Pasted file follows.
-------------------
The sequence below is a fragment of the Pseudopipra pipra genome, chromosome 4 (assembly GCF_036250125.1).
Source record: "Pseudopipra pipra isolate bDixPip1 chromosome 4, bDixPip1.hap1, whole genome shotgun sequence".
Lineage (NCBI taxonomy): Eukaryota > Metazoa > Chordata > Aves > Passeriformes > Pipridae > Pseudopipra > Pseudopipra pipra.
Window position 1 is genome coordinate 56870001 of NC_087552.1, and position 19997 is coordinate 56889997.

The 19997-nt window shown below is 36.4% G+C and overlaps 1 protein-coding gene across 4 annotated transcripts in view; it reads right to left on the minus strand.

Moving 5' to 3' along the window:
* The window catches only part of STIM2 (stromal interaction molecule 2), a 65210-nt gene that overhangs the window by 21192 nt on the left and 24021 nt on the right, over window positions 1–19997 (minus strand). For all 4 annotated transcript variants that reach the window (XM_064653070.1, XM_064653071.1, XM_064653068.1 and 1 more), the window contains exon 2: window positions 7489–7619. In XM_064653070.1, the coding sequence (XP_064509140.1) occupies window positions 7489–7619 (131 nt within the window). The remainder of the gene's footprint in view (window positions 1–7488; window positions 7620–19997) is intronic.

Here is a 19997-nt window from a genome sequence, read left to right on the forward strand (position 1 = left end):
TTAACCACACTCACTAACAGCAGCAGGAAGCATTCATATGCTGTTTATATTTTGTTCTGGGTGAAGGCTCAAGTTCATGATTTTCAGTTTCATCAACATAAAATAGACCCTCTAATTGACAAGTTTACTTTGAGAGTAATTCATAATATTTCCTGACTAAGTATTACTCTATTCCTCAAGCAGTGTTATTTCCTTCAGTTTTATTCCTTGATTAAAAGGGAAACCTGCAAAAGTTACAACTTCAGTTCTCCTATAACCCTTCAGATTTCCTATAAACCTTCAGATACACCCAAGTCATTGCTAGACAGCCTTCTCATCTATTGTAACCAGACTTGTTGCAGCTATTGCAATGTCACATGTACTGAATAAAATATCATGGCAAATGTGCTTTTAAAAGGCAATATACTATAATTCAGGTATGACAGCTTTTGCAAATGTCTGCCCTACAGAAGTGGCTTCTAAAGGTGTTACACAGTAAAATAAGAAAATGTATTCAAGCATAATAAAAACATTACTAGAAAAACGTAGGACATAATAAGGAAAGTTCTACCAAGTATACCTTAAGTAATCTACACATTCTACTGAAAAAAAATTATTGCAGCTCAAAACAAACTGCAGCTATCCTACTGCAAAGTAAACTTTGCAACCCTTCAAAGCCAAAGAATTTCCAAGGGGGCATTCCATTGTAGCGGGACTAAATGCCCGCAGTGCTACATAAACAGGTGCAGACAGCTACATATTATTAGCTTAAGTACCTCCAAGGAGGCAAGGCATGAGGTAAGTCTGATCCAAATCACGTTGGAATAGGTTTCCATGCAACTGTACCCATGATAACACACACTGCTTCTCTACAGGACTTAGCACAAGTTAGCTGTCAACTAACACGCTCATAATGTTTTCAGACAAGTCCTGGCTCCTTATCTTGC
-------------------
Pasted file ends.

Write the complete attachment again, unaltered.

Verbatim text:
The sequence below is a fragment of the Pseudopipra pipra genome, chromosome 4 (assembly GCF_036250125.1).
Source record: "Pseudopipra pipra isolate bDixPip1 chromosome 4, bDixPip1.hap1, whole genome shotgun sequence".
Lineage (NCBI taxonomy): Eukaryota > Metazoa > Chordata > Aves > Passeriformes > Pipridae > Pseudopipra > Pseudopipra pipra.
Window position 1 is genome coordinate 56870001 of NC_087552.1, and position 19997 is coordinate 56889997.

The 19997-nt window shown below is 36.4% G+C and overlaps 1 protein-coding gene across 4 annotated transcripts in view; it reads right to left on the minus strand.

Moving 5' to 3' along the window:
* The window catches only part of STIM2 (stromal interaction molecule 2), a 65210-nt gene that overhangs the window by 21192 nt on the left and 24021 nt on the right, over window positions 1–19997 (minus strand). For all 4 annotated transcript variants that reach the window (XM_064653070.1, XM_064653071.1, XM_064653068.1 and 1 more), the window contains exon 2: window positions 7489–7619. In XM_064653070.1, the coding sequence (XP_064509140.1) occupies window positions 7489–7619 (131 nt within the window). The remainder of the gene's footprint in view (window positions 1–7488; window positions 7620–19997) is intronic.

Here is a 19997-nt window from a genome sequence, read left to right on the forward strand (position 1 = left end):
TTAACCACACTCACTAACAGCAGCAGGAAGCATTCATATGCTGTTTATATTTTGTTCTGGGTGAAGGCTCAAGTTCATGATTTTCAGTTTCATCAACATAAAATAGACCCTCTAATTGACAAGTTTACTTTGAGAGTAATTCATAATATTTCCTGACTAAGTATTACTCTATTCCTCAAGCAGTGTTATTTCCTTCAGTTTTATTCCTTGATTAAAAGGGAAACCTGCAAAAGTTACAACTTCAGTTCTCCTATAACCCTTCAGATTTCCTATAAACCTTCAGATACACCCAAGTCATTGCTAGACAGCCTTCTCATCTATTGTAACCAGACTTGTTGCAGCTATTGCAATGTCACATGTACTGAATAAAATATCATGGCAAATGTGCTTTTAAAAGGCAATATACTATAATTCAGGTATGACAGCTTTTGCAAATGTCTGCCCTACAGAAGTGGCTTCTAAAGGTGTTACACAGTAAAATAAGAAAATGTATTCAAGCATAATAAAAACATTACTAGAAAAACGTAGGACATAATAAGGAAAGTTCTACCAAGTATACCTTAAGTAATCTACACATTCTACTGAAAAAAAATTATTGCAGCTCAAAACAAACTGCAGCTATCCTACTGCAAAGTAAACTTTGCAACCCTTCAAAGCCAAAGAATTTCCAAGGGGGCATTCCATTGTAGCGGGACTAAATGCCCGCAGTGCTACATAAACAGGTGCAGACAGCTACATATTATTAGCTTAAGTACCTCCAAGGAGGCAAGGCATGAGGTAAGTCTGATCCAAATCACGTTGGAATAGGTTTCCATGCAACTGTACCCATGATAACACACACTGCTTCTCTACAGGACTTAGCACAAGTTAGCTGTCAACTAACACGCTCATAATGTTTTCAGACAAGTCCTGGCTCCTTATCTTGC